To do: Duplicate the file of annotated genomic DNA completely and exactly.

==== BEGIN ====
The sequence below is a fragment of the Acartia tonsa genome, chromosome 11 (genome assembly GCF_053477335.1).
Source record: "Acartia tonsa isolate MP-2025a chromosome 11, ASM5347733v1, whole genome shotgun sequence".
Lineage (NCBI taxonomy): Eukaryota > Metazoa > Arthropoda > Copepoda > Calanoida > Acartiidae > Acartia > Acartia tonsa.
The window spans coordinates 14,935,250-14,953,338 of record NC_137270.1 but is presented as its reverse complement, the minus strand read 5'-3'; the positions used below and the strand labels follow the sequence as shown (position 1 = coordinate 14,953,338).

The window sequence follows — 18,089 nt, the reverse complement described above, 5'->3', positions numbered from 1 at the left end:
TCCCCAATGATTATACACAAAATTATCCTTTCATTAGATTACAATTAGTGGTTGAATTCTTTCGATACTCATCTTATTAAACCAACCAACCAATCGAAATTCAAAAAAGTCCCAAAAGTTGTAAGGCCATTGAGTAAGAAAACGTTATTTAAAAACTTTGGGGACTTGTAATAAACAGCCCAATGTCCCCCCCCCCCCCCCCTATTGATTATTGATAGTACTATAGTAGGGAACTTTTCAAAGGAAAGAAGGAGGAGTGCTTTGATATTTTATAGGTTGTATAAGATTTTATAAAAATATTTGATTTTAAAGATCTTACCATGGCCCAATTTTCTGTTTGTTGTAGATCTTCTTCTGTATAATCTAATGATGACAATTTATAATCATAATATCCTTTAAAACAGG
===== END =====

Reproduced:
The sequence below is a fragment of the Acartia tonsa genome, chromosome 11 (genome assembly GCF_053477335.1).
Source record: "Acartia tonsa isolate MP-2025a chromosome 11, ASM5347733v1, whole genome shotgun sequence".
Lineage (NCBI taxonomy): Eukaryota > Metazoa > Arthropoda > Copepoda > Calanoida > Acartiidae > Acartia > Acartia tonsa.
The window spans coordinates 14,935,250-14,953,338 of record NC_137270.1 but is presented as its reverse complement, the minus strand read 5'-3'; the positions used below and the strand labels follow the sequence as shown (position 1 = coordinate 14,953,338).

The window sequence follows — 18,089 nt, the reverse complement described above, 5'->3', positions numbered from 1 at the left end:
TCCCCAATGATTATACACAAAATTATCCTTTCATTAGATTACAATTAGTGGTTGAATTCTTTCGATACTCATCTTATTAAACCAACCAACCAATCGAAATTCAAAAAAGTCCCAAAAGTTGTAAGGCCATTGAGTAAGAAAACGTTATTTAAAAACTTTGGGGACTTGTAATAAACAGCCCAATGTCCCCCCCCCCCCCCCCTATTGATTATTGATAGTACTATAGTAGGGAACTTTTCAAAGGAAAGAAGGAGGAGTGCTTTGATATTTTATAGGTTGTATAAGATTTTATAAAAATATTTGATTTTAAAGATCTTACCATGGCCCAATTTTCTGTTTGTTGTAGATCTTCTTCTGTATAATCTAATGATGACAATTTATAATCATAATATCCTTTAAAACAGG